Two links to G.I. Joe comics for 2 nd Prints and the Direct Market/Newsstand for GI Joe comics:
I can’t quite enter the words for how this Destro makes me feel. I know there have been many stalwart 1:18 scale faithfuls who have turned their noses up at the six inch figures, which they have every right to do. But I think this Destro may just be great enough to convert at least some of them!
Various online retailers reveal Destro today with the surprise launch of a pre-order for this figure, long rumored to be a part of the first wave of G.I. Joe: Classified six inch figures. He appeares to be available at several of them right now, most notably Big Bad Toy Store and In Demand Toys (which is based in the UK).
EDIT – He is also now available for pre-order on Hasbro Pulse!
Drool over the mighty images below, but be sure to hit that pre-order link, these things are a hot ticket!
I teased that my return to G.I. Joe reviews would hit the web next week, but I just couldn’t keep from playing— err… reviewing this figure, which is not just a new version of Snake Eyes, but a new iteration of the brand itself.
How’s that saying go? Things can change in an instant? It wasn’t that long ago that the G.I. Joe community at large was questioning just what sort of life was left in the brand. I’m not sure that specific question has been answered, but at least we know there’s something to look forward to in 2020!
In fact, if my suspisions are correct– there is a LOT to look forward to in 2020, not the least of which is Hasbro’s new 6″ G.I. Joe: Classified line.
I know, I know… “but GeneralsJoes, we grew up on 3.75″ G.I. Joe’s in the 1980’s why fix what ain’t broken??”
Well, let me start by saying– just because there’s a 6″ line coming doesn’t mean there isn’t a 4″ line coming. There’s still a lot of time left in 2020 leading up to a brand new movie in October, so I think given the next few months, 4″ G.I. Joe fans will have something to look forward to as well.
Now, as for this figure.
Holy crap. I mean, you all knew I was going to love it, right? Anyone who has followed my site for any length of time knows that my love of G.I. Joe isn’t necessarily restricted by scale or format. I was one of the biggest fans of Sigma 6 (both 8″ and 2.5″) back in the day, and as long as the toy is cool, I like it.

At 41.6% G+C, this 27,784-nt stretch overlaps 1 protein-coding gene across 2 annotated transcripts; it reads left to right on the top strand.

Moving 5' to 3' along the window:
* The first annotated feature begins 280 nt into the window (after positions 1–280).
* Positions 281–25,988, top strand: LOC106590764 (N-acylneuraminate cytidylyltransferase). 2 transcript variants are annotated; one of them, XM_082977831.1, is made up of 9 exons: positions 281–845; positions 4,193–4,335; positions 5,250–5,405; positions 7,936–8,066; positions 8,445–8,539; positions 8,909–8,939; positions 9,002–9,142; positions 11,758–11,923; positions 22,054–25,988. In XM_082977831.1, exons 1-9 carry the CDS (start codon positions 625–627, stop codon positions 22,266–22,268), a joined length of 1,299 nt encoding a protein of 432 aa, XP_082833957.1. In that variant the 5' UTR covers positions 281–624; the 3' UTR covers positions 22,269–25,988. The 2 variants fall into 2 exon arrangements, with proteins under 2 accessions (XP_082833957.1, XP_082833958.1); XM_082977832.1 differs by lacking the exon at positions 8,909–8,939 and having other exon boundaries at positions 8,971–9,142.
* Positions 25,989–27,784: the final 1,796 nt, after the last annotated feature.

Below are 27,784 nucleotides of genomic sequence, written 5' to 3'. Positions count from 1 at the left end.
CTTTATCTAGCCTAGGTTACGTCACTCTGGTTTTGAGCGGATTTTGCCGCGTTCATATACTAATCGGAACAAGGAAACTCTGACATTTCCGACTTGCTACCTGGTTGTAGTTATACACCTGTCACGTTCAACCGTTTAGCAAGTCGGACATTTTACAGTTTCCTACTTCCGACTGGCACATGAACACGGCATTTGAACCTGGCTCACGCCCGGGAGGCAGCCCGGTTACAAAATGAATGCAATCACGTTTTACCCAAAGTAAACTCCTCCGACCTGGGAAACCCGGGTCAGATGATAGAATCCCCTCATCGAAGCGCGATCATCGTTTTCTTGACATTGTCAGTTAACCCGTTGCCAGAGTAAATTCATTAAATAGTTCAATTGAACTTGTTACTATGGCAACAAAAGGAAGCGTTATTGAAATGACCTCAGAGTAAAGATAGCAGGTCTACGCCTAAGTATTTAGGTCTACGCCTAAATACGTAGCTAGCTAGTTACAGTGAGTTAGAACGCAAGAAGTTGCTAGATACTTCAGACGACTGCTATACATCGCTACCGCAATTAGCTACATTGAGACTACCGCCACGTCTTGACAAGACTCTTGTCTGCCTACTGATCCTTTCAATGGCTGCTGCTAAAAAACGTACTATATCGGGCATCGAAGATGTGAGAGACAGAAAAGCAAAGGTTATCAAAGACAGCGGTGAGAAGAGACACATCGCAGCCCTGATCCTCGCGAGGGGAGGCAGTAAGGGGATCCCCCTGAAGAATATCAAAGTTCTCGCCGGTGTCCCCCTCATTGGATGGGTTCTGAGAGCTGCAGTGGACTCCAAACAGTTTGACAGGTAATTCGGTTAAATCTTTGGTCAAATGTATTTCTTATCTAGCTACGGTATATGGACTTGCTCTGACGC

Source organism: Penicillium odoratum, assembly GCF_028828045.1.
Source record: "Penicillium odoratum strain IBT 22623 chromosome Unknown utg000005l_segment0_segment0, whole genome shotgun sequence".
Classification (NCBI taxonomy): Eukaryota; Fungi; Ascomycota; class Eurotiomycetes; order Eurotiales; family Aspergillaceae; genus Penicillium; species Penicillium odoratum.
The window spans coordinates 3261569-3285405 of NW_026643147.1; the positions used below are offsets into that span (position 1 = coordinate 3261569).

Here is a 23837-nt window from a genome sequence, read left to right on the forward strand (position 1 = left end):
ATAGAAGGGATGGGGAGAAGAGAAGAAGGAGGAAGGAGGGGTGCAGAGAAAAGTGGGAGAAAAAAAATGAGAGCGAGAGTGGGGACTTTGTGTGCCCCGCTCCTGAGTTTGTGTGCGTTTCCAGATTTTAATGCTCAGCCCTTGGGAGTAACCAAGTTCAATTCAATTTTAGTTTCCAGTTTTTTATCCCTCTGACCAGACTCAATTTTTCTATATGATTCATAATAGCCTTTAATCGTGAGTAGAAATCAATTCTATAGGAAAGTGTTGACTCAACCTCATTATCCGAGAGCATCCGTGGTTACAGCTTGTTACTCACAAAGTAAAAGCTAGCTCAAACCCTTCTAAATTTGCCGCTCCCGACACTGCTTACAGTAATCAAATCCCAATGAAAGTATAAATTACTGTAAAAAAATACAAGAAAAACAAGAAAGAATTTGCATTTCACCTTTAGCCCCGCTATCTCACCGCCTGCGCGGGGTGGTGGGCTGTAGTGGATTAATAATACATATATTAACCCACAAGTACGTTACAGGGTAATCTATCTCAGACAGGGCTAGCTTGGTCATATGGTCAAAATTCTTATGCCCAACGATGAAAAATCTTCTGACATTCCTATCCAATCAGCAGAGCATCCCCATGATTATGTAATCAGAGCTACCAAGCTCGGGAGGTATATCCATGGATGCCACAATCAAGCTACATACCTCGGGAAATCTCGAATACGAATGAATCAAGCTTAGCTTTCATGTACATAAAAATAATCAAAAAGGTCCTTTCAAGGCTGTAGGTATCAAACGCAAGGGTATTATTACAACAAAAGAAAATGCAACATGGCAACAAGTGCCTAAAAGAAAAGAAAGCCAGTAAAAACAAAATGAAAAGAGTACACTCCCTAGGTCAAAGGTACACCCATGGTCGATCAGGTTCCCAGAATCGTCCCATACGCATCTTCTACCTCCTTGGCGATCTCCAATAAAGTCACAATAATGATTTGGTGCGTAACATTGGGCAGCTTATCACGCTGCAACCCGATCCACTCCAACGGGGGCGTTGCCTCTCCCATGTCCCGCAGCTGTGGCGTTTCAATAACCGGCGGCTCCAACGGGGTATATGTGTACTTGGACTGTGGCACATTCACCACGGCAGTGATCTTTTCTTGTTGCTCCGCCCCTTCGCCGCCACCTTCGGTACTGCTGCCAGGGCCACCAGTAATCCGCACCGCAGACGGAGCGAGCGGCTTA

This toy, Joe fans, is damn cool. It also marks a milestone. For the first time in G.I. Joe’s 50+ year history, we are getting figures in the 1:12 (or 6″) scale. Figures that can stand alongside Star Wars: Black, Marvel Legends, DC Heroes, Power Rangers, etc…
Let me just say at a 6″ scale, this Snake Eyes figure is fantastic. I mean, I had high expectations as it was, being a fan of Marvel Legends, but I have to say this figure surpassed them.
First of all, the design work. Where Hasbro could have easily just taken a blow-by-blow replica of the ’85 version and done it in 6″ scale (and made many Joe fans happy) they went a different route and made something totally new. Granted, there are elements of the ’85 version here, with the knight’s visor and the bandolier, but there’s also a heavy influence from his Resolute version, which is one of my favorite looks for the Joe ninja commando, with just the right hints of the Retaliation version mixed in.
He’s got a good mix of body suit and military style, with baggy pants, shin-high boots mixed with knee and shoulder armor, gauntlets and some awesome layered armor sculpted on the torso (alongside the removable bandolier, belt and secondary webgear). On the surface and at a quick glance, the figure could easily be mistaken for a more modern version of the ’85 figure, but in truth, when you really look at him you realize just how new and different the figure really is, and I couldn’t be happier for that fact.
The color scheme is subtly fantastic as well. On first blush you figure, oh it’s another Snake Eyes, another black figure, big woop. Well, one thing I didn’t notice with other images was just how rich this figure was in different colors and hues. The brown leather harness and brown straps around the armored forearms and fingers really adds some nice different elements to the figure and takes away from that same old same old black Snake Eyes blandness.
Along with the overall design and sculpting work, Snake Eyes has a few functional holsters/sheaths, one for his pistol, one for his knife, as well as sheaths for his swords. He can’t hold everything he comes with, of course, but he’s got that handy weapons rack that I’ll talk about a little further down. The straps with pouches on his arms are removable, as is the bandolier, and if you were an enterprising enough customizer (I’m not) his belt and thigh holster/sheaths would be removable as well.